New paper out in Nature on ocean heat/carbon uptake
Links between heat & carbon to understand past and future warming patterns
The press release can be found here. In this paper we highlight a relationship between heat and carbon to reveal the effect of changes in ocean circulation from CO2 forcing on patterns of ocean warming in both observations and global Earth system models from the Fifth Coupled Model Intercomparison Project (CMIP5).
We find that 1) the global heat to carbon uptake is linear and due to the background ocean state; 2) patterns of anthropogenic carbon and added heat (when the circulation is unchanged) are similar.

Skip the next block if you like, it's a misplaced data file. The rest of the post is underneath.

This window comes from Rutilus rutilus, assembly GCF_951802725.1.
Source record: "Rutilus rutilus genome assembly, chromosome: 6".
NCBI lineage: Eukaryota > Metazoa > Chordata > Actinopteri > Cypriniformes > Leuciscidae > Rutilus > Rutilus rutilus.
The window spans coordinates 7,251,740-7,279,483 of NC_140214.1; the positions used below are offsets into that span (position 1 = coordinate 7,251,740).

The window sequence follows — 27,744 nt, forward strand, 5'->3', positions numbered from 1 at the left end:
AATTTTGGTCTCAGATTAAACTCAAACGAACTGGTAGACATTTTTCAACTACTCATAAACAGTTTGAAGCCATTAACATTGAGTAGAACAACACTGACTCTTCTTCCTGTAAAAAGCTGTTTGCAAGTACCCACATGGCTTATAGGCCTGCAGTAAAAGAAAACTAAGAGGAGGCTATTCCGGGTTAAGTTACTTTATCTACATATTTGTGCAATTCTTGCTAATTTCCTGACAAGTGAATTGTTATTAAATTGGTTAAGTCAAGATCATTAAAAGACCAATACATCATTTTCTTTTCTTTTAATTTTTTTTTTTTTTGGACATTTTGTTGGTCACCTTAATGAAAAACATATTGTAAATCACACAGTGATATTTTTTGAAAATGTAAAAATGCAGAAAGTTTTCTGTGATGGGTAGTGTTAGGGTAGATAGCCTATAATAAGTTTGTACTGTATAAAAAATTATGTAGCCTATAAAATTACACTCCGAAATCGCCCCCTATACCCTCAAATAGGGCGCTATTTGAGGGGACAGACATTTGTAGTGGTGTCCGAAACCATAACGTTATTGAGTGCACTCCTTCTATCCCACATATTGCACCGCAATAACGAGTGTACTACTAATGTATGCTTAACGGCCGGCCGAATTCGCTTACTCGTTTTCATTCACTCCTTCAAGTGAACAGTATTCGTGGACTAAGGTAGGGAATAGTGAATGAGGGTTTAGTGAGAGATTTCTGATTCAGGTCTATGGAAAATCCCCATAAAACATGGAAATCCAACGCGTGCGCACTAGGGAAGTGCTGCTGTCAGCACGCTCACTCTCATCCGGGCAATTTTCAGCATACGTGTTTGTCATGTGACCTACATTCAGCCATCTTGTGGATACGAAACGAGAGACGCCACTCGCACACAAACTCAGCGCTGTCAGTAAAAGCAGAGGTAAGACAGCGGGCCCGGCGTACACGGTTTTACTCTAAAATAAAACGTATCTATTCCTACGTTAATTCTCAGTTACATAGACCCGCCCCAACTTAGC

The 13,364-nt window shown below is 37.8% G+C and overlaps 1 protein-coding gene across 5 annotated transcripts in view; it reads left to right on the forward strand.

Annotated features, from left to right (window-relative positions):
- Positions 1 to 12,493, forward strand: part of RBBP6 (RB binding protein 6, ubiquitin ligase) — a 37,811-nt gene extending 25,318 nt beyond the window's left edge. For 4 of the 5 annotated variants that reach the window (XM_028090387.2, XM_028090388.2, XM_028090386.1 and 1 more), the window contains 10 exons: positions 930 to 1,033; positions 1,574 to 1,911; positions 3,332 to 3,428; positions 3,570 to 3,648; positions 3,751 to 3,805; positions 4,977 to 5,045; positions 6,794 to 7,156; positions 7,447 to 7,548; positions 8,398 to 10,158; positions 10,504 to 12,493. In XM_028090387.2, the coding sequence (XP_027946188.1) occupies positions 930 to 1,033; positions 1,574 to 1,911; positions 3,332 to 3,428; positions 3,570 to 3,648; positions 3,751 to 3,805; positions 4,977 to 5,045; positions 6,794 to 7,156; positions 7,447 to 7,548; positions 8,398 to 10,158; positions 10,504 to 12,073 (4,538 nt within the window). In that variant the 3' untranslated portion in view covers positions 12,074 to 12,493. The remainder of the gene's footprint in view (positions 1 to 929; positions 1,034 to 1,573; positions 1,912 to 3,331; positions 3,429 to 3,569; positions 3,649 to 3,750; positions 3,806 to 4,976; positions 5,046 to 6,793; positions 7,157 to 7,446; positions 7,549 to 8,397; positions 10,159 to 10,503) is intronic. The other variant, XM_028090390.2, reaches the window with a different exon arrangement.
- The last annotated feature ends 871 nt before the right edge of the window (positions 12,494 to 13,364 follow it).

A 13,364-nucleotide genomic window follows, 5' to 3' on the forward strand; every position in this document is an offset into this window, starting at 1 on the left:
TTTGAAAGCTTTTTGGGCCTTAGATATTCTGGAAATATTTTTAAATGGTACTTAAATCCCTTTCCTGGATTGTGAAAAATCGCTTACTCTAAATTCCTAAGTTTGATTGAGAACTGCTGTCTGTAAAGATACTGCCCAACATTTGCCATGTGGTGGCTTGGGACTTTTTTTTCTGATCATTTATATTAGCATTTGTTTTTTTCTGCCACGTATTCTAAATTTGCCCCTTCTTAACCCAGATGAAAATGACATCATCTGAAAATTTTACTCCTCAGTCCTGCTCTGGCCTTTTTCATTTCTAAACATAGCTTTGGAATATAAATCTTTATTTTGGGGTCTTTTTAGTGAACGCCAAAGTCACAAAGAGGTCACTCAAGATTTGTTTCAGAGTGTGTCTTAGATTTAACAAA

We show that historical patterns of ocean warming are shaped by ocean heat redistribution, which CMIP5 models simulate poorly. However, we find that projected patterns of heat storage are primarily dictated by the pre-industrial ocean circulation (and small changes in unresolved ocean processes)—that is, by the patterns of added heat owing to ocean uptake of excess atmospheric heat rather than ocean warming by circulation changes. Climate models show more skill in simulating ocean heat storage by the pre-industrial circulation compared to heat redistribution, indicating that warming patterns of the ocean may become more predictable as the climate warms.